Within minutes of the opening bell in the United States, the broader market as measured by the Standard & Poor’s 500-stock index was down 28.39 points, or 2.37 percent. The Dow Jones industrial average was down 232.65 points, or 2 percent, and the Nasdaq was down 65.43 points, or 2.58 percent.

Guy LeBas, chief fixed-income strategist for Janney Montgomery Scott, said the limited early declines suggested that the market had already factored in the downgrade.

“It is by no means a disaster,” Mr. LeBas said. And higher prices for bonds were “a testament to the fact that global investors view U.S. bonds as the safe-haven asset choice.”

The declines, if sustained through the trading session, are set to shave even more value from equity portfolios after last week’s declines, which made up the worst drop in a five-day trading period since November 2008. By last Friday, the S.&P. 500 had dropped 7.1 percent over the week and the Dow was down 5.7 percent.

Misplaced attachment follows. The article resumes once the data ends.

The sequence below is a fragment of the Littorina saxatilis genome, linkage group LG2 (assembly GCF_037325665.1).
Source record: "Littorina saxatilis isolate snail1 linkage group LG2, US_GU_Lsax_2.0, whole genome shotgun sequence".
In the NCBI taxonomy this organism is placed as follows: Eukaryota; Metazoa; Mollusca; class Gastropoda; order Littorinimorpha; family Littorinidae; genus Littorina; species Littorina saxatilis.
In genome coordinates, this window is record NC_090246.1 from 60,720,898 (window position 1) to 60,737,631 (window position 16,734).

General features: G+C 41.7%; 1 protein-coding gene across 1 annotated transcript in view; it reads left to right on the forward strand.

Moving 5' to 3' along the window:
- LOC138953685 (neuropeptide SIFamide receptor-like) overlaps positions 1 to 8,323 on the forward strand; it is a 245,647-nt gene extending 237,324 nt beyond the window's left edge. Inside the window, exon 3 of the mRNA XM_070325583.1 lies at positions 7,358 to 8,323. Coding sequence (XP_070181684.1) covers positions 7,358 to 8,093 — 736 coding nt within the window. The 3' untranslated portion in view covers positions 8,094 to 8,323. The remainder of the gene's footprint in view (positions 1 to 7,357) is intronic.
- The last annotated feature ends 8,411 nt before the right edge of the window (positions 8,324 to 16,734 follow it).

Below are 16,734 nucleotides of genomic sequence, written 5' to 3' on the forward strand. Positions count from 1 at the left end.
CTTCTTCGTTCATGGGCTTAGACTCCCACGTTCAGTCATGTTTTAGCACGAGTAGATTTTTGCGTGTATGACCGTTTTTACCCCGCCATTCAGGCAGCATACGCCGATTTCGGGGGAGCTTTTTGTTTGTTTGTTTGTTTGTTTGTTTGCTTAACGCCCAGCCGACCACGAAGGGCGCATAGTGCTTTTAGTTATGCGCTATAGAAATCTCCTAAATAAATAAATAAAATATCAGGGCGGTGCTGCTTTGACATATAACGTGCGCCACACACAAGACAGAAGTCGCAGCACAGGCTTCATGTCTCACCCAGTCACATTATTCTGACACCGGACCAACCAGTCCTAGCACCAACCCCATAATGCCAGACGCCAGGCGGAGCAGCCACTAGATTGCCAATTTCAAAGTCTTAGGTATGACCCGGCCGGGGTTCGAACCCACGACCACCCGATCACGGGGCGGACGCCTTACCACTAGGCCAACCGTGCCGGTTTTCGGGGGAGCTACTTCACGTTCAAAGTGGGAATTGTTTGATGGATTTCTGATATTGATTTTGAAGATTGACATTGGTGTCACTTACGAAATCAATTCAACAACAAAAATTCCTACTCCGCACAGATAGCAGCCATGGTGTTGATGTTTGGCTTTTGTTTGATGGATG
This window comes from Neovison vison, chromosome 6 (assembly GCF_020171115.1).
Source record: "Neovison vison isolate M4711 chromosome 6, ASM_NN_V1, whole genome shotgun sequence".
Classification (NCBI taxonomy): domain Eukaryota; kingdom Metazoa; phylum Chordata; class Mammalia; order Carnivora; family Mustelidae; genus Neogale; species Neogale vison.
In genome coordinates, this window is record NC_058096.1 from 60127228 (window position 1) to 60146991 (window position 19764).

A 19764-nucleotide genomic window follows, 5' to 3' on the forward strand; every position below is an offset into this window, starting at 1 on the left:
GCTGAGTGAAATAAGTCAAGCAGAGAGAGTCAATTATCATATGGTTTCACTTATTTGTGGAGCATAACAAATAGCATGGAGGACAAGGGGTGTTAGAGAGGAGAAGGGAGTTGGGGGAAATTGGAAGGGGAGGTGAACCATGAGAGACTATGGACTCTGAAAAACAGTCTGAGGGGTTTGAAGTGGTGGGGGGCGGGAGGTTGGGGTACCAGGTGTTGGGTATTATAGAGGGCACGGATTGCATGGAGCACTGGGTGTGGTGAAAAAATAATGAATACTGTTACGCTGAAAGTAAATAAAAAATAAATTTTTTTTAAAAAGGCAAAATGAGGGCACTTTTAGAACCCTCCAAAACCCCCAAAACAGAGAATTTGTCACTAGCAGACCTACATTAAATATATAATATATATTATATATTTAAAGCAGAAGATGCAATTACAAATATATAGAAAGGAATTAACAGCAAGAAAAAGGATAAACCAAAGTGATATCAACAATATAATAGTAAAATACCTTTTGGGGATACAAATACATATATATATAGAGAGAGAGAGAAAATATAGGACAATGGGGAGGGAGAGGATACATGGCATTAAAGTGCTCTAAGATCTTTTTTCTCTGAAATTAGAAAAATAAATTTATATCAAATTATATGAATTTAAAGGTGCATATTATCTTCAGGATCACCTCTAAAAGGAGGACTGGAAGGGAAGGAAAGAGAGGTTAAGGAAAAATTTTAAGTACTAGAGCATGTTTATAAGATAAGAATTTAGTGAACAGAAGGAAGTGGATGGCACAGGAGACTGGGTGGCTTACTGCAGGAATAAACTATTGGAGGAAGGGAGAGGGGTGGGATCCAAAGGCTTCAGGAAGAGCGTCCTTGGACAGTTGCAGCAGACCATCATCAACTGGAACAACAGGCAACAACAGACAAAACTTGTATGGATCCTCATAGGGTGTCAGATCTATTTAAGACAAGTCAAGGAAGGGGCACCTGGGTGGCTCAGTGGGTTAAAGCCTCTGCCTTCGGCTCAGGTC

While the decision late Friday by the ratings agency Standard & Poor’s to downgrade the United States’s debt rating one level to AA+ from AAA was likely to continue to reverberate, investors are also concerned about the weak United States economy and Europe’s debt problems.

The Treasury’s benchmark 10-year note yield was down to 2.47 percent from 2.56 percent on Friday.

The interest rates on Spanish and Italian bonds plummeted Monday after the European Central Bank expanded its purchases of government debt to support those countries for the first time.

Stocks, however, fell in Europe and Asia, the dollar continued to weaken against most major currencies, and gold topped $1,700 for the first time.

In Britain, the FTSE 100 was down 1.2 percent. The DAX in Frankfurt was down 2 percent, and the French CAC 40 was off 1.6 percent.